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Humes v. First Student, Inc.

United States District Court, E.D. California

December 13, 2019

DELORES HUMES, an individual, DIANE ABELLA, an individual, on behalf of themselves and others similarly situated, Plaintiffs,
v.
FIRST STUDENT, INC., an entity; and Does 1 through 100, inclusive, Defendants.

          ORDER: (1) GRANTING PRELIMINARY APPROVAL OF SETTLEMENT; (2) APPROVING CLASS NOTICE; (3) APPOINTING SETTLEMENT ADMINISTRATOR; AND, (4) SCHEDULING FINAL APPROVAL HEARING

          BARBARA A. McAULIFFE UNITED STATES MAGISTRATE JUDGE

         On December 6, 2019, a hearing was held on the motion of Plaintiffs Delores Humes and Diane Abella (“Plaintiffs”) for preliminary approval of the proposed settlement (“Settlement”) with Defendant First Student, Inc. (“Defendant”), approval of the notice to be sent to the class about the settlement, and the setting of a date for the hearing on final approval of the settlement.

         The Court having read and considered the papers on the motion, the arguments of counsel, and the law, and good cause appearing therefore, IT IS ORDERED:

         1. The Court has jurisdiction over this action and the Parties' proposed settlement pursuant to 28 U.S.C. sections 1132(a) and 1332(d).

         2. Pursuant to the Class Action Settlement Agreement (“Agreement”) (Doc. 66-1, Declaration of Carol L. Gillam, Exhibit “1”), the Settlement is granted preliminary approval as it meets the criteria for preliminary settlement approval. The Settlement falls within the range of possible approval as fair, adequate and reasonable, and appears to be the product of arm's-length and informed negotiations and to treat all Class Members fairly.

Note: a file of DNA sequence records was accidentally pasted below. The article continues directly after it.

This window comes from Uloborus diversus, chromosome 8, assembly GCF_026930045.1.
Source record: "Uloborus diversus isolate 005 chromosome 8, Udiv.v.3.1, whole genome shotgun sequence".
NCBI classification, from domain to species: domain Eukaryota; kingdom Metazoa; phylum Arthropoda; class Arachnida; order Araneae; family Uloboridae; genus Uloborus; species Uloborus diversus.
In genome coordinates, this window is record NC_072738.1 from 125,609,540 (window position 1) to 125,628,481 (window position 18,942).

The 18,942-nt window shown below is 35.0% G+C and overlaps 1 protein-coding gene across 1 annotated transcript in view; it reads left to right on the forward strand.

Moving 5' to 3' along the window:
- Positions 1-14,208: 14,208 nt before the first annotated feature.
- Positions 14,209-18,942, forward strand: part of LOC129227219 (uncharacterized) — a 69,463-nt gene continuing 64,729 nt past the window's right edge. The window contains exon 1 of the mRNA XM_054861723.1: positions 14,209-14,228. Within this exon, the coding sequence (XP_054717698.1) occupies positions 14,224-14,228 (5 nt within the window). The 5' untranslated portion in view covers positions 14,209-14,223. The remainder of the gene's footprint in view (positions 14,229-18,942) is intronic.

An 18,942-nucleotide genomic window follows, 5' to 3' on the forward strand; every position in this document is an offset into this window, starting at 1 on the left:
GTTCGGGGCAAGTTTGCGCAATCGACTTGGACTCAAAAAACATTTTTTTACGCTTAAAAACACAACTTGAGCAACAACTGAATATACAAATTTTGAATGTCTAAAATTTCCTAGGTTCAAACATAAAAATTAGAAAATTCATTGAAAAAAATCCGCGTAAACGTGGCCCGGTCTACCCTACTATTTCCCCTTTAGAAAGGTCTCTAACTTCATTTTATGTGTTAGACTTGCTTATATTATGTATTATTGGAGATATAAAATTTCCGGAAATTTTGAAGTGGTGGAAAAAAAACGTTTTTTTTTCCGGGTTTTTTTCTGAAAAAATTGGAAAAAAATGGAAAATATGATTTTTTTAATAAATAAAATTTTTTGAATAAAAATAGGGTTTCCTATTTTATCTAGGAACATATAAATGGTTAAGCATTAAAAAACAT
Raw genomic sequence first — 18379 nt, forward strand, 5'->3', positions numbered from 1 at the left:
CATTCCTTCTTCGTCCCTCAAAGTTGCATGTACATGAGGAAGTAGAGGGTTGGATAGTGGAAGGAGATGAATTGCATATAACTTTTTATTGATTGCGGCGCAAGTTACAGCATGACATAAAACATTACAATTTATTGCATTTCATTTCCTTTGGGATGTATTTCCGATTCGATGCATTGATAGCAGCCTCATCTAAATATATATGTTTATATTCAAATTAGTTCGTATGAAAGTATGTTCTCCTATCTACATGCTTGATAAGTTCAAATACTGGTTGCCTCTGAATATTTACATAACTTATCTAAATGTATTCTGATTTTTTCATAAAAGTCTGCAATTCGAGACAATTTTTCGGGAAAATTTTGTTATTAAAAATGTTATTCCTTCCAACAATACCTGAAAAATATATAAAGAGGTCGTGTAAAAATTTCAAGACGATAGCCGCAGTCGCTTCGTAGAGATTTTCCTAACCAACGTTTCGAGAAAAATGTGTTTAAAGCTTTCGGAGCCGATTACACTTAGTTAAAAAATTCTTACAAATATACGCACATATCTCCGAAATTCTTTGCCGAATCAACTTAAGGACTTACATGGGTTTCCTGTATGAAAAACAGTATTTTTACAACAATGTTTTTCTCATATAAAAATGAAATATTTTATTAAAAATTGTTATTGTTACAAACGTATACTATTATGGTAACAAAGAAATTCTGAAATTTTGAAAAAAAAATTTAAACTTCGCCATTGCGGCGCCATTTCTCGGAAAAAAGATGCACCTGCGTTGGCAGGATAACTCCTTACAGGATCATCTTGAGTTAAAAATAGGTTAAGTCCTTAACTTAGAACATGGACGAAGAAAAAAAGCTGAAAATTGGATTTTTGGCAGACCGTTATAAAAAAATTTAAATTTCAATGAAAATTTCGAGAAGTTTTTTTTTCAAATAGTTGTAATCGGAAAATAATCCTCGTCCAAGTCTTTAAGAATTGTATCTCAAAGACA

3. Under Rule 23(e), the Court may approve a class settlement only upon finding that it is “fair, reasonable, and adequate.” Fed.R.Civ.P. 23(e)(2). To determine whether a proposed settlement meets these standards, the Court must evaluate a number of factors, including:

(1) the strength of the plaintiffs' case;
(2) the risk, expense, complexity, and likely duration of further litigation;
(3) the risk of maintaining class action status throughout the trial;
(4) the amount offered in settlement;
(5) the extent of discovery completed and the stage of the proceedings;
(6) the experience and views of counsel;
(7) the presence of a governmental participant; and
(8) the reaction of the class members to the proposed ...

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